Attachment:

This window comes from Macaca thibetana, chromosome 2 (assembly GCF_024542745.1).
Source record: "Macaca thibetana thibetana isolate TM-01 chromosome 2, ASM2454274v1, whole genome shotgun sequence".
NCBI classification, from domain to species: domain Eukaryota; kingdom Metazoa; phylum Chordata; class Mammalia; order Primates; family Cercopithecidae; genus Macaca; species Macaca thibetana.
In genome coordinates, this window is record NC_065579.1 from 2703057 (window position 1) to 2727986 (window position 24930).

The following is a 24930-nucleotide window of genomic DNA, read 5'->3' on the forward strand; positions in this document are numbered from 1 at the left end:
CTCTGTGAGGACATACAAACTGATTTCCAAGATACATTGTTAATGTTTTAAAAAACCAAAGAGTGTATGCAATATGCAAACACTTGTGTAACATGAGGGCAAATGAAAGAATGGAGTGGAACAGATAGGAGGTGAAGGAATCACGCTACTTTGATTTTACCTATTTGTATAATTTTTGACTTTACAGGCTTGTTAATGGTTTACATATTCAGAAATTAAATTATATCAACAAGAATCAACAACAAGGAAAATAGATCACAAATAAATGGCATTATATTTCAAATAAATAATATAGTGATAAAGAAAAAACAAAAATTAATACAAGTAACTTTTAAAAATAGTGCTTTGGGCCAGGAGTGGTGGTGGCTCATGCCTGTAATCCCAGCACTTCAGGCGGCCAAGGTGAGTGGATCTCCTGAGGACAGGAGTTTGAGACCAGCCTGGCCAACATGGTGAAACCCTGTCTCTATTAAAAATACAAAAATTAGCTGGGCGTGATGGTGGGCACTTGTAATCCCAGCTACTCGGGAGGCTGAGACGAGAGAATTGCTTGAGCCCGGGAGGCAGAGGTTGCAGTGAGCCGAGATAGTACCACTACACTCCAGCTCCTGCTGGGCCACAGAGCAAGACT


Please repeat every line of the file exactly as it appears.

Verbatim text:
This window comes from Macaca thibetana, chromosome 2 (assembly GCF_024542745.1).
Source record: "Macaca thibetana thibetana isolate TM-01 chromosome 2, ASM2454274v1, whole genome shotgun sequence".
NCBI classification, from domain to species: domain Eukaryota; kingdom Metazoa; phylum Chordata; class Mammalia; order Primates; family Cercopithecidae; genus Macaca; species Macaca thibetana.
In genome coordinates, this window is record NC_065579.1 from 2703057 (window position 1) to 2727986 (window position 24930).

The following is a 24930-nucleotide window of genomic DNA, read 5'->3' on the forward strand; positions in this document are numbered from 1 at the left end:
CTCTGTGAGGACATACAAACTGATTTCCAAGATACATTGTTAATGTTTTAAAAAACCAAAGAGTGTATGCAATATGCAAACACTTGTGTAACATGAGGGCAAATGAAAGAATGGAGTGGAACAGATAGGAGGTGAAGGAATCACGCTACTTTGATTTTACCTATTTGTATAATTTTTGACTTTACAGGCTTGTTAATGGTTTACATATTCAGAAATTAAATTATATCAACAAGAATCAACAACAAGGAAAATAGATCACAAATAAATGGCATTATATTTCAAATAAATAATATAGTGATAAAGAAAAAACAAAAATTAATACAAGTAACTTTTAAAAATAGTGCTTTGGGCCAGGAGTGGTGGTGGCTCATGCCTGTAATCCCAGCACTTCAGGCGGCCAAGGTGAGTGGATCTCCTGAGGACAGGAGTTTGAGACCAGCCTGGCCAACATGGTGAAACCCTGTCTCTATTAAAAATACAAAAATTAGCTGGGCGTGATGGTGGGCACTTGTAATCCCAGCTACTCGGGAGGCTGAGACGAGAGAATTGCTTGAGCCCGGGAGGCAGAGGTTGCAGTGAGCCGAGATAGTACCACTACACTCCAGCTCCTGCTGGGCCACAGAGCAAGACT